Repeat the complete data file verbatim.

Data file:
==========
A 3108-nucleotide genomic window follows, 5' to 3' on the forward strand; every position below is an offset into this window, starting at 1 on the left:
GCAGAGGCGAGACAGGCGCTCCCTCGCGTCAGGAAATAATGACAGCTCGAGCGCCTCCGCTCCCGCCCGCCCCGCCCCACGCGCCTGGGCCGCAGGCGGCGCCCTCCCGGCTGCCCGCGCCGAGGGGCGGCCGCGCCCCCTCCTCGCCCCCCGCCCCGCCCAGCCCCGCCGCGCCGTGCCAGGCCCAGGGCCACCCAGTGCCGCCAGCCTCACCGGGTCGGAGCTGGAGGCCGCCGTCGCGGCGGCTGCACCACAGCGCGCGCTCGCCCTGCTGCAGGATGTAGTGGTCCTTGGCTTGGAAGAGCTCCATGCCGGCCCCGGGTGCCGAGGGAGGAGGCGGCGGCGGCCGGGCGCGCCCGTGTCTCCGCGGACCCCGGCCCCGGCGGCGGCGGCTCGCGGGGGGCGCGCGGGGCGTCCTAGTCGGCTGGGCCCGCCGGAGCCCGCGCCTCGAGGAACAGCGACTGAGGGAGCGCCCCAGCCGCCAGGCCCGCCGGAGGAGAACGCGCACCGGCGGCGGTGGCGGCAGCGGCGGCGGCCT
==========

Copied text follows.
A 3108-nucleotide genomic window follows, 5' to 3' on the forward strand; every position below is an offset into this window, starting at 1 on the left:
GCAGAGGCGAGACAGGCGCTCCCTCGCGTCAGGAAATAATGACAGCTCGAGCGCCTCCGCTCCCGCCCGCCCCGCCCCACGCGCCTGGGCCGCAGGCGGCGCCCTCCCGGCTGCCCGCGCCGAGGGGCGGCCGCGCCCCCTCCTCGCCCCCCGCCCCGCCCAGCCCCGCCGCGCCGTGCCAGGCCCAGGGCCACCCAGTGCCGCCAGCCTCACCGGGTCGGAGCTGGAGGCCGCCGTCGCGGCGGCTGCACCACAGCGCGCGCTCGCCCTGCTGCAGGATGTAGTGGTCCTTGGCTTGGAAGAGCTCCATGCCGGCCCCGGGTGCCGAGGGAGGAGGCGGCGGCGGCCGGGCGCGCCCGTGTCTCCGCGGACCCCGGCCCCGGCGGCGGCGGCTCGCGGGGGGCGCGCGGGGCGTCCTAGTCGGCTGGGCCCGCCGGAGCCCGCGCCTCGAGGAACAGCGACTGAGGGAGCGCCCCAGCCGCCAGGCCCGCCGGAGGAGAACGCGCACCGGCGGCGGTGGCGGCAGCGGCGGCGGCCT